12) Some US bishops immediately sided with Vigano, one calling him a “man of truth, faithfulness and integrity” while studiously avoiding the same words for Francis, heedlessly inching us closer to the possibility of schism, or at least more serious division, in the US church.
13) And some of these same US bishops who suddenly professed their outrage over sex abuse as soon it seemed that it could take down Francis, were, just a few days before, completely quiet about the topic, even in the face of the damning Pennsylvania Grand Jury Report.
14) It was the weaponization of the abuse crisis, using the suffering of children and young people to bring down Francis, to increase division among the faithful and to advance their own ecclesial agenda against, to quote that cardinal, “The Shepherd of the Universal Church.”
15/15) All of this darkness caused great pain, confusion and anger among the faithful, as well as among the clergy and religious, and distracted us from the most urgent task, which needs to be taken up again, of preventing abuse. Together, united, as one body.
5) ...central charge...

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More from @JamesMartinSJ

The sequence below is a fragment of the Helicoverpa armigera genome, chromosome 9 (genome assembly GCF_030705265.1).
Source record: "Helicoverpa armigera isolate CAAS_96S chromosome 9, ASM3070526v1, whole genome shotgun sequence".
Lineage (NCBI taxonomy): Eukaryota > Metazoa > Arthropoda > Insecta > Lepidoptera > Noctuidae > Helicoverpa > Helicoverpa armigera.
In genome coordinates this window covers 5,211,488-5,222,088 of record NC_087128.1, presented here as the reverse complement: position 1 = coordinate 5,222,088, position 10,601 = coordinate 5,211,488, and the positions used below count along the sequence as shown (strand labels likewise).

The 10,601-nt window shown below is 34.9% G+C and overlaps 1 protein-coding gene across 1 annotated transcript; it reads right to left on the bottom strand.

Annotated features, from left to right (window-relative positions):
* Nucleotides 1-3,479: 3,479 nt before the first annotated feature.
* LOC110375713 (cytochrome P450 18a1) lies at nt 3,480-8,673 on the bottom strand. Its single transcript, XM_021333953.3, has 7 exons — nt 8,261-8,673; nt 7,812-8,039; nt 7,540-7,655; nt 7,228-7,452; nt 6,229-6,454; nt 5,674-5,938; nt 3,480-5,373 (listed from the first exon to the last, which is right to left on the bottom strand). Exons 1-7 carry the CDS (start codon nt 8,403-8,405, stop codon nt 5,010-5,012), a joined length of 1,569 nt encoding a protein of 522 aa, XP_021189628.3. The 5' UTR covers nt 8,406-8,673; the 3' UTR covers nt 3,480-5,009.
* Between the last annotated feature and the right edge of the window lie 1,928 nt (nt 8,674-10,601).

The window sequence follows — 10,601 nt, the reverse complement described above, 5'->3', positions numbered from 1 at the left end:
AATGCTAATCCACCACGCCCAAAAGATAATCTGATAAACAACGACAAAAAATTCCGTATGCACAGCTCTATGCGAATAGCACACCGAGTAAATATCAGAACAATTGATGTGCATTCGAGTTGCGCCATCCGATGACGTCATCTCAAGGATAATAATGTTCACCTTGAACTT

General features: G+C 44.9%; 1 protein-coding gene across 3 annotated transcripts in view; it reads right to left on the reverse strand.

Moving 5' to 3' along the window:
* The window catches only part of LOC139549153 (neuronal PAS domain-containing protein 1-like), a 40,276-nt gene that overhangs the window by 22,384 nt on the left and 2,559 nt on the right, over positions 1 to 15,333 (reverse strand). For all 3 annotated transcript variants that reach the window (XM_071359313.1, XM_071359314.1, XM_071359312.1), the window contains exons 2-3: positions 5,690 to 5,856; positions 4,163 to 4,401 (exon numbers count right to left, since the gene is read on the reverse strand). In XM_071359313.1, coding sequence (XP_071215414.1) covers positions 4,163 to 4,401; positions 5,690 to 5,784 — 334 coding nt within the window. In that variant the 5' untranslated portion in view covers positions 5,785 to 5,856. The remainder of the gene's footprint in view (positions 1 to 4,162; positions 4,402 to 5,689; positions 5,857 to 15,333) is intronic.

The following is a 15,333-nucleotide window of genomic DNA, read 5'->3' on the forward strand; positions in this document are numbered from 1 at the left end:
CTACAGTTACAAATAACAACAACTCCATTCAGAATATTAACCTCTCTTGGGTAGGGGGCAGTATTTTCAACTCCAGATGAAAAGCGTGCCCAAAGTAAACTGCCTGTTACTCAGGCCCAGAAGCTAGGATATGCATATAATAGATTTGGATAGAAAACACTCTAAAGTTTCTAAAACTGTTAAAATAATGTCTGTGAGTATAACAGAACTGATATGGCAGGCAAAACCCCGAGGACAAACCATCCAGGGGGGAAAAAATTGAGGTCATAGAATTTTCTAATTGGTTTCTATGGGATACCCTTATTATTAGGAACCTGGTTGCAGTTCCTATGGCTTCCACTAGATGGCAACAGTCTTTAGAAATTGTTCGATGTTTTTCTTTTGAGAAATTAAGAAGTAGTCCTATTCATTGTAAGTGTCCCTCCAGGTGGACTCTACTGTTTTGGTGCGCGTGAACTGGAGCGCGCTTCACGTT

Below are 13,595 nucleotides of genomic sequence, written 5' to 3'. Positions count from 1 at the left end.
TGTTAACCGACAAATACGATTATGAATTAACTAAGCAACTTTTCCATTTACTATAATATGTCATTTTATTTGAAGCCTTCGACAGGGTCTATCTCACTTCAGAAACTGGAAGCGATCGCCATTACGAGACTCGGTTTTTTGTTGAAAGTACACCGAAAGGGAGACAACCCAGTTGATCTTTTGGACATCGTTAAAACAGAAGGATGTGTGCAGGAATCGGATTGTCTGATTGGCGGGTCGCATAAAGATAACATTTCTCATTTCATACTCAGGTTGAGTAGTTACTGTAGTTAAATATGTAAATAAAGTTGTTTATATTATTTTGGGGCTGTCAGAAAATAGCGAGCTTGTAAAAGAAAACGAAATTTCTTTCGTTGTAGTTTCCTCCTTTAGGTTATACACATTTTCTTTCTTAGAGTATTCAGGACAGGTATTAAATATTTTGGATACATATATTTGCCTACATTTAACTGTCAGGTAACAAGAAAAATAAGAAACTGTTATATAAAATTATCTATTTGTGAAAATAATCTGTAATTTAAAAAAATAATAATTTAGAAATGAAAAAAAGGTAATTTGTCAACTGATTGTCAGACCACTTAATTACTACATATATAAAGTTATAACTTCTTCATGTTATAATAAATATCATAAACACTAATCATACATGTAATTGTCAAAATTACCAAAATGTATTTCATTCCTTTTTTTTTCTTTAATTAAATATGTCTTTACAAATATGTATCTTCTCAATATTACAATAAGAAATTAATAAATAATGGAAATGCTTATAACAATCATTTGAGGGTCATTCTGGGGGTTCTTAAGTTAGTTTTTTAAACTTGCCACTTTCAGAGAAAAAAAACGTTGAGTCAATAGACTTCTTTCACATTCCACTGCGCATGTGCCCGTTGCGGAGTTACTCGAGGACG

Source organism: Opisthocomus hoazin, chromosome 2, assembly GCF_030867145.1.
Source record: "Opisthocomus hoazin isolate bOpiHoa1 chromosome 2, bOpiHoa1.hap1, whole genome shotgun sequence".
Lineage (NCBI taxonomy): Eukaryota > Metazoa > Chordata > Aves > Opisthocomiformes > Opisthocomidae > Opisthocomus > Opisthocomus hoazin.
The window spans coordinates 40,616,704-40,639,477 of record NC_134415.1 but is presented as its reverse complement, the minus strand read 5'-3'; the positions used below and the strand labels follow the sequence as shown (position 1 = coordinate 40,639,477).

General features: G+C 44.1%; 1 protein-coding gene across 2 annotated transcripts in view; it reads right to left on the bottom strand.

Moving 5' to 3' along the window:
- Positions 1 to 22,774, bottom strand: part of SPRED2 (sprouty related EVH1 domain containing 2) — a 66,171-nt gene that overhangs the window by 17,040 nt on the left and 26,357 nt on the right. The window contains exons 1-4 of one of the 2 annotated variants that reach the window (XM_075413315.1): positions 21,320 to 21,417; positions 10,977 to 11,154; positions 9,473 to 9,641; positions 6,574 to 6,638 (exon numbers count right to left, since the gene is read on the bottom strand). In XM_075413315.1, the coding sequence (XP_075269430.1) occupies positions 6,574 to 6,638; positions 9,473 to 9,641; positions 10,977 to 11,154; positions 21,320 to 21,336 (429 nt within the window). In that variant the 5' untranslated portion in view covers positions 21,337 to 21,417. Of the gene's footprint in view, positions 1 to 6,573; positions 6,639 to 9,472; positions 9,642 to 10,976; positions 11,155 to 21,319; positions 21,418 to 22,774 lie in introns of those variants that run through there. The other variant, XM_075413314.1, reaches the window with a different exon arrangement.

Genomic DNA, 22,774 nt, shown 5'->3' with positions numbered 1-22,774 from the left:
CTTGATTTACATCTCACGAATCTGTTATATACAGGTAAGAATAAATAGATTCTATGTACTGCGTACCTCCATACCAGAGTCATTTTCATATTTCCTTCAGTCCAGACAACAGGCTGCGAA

Oct 4, 2018
Why should we use "LGBT" or "LGBTQ" in the church? Because people have a right to name themselves, and this is the name many choose. And there is such a "thing" as an "LGBTQ Catholic" and a "transgender catholic." They are members of the Body of Christ. catholicherald.co.uk/news/2018/10/0…
I understand Archbishop Chaput's point but this member of the Body of Christ deserves a name, and this is the name that many, if not most, choose. (Likewise, we don't say "Negroes," we say "African Americans" or "Blacks.") Individuals and groups have a right to name themselves.
Finally, they are indeed a distinct member of the Body of Christ with distinct experiences--of exclusion, marginalization and persecution--and the church must speak of them with "respect," as the Catechism says (2358). Part of respect is using the name they choose, thus "LGBT/Q."
Read 4 tweets
Sep 19, 2018
Gospel: Today Jesus is critiqued for being a "friend of tax collectors and sinners." Interestingly, Harrington and Donahue, commenting on Mark, note that apart from Levi, "there is no indication that the toll collectors abandoned their profession after contact with Jesus." 1/
"This practice of Jesus...amounted to a simple message that God loved these people, and that they would be part of God's kingdom being inaugurated by Jesus." 2/
"These narratives provide a continuing challenge to Christian churches...[T]he practice of Jesus manifests a preference for the marginal. Churches today are challenged to expend their energy and resources not only on the 'well' and the strong..." 3/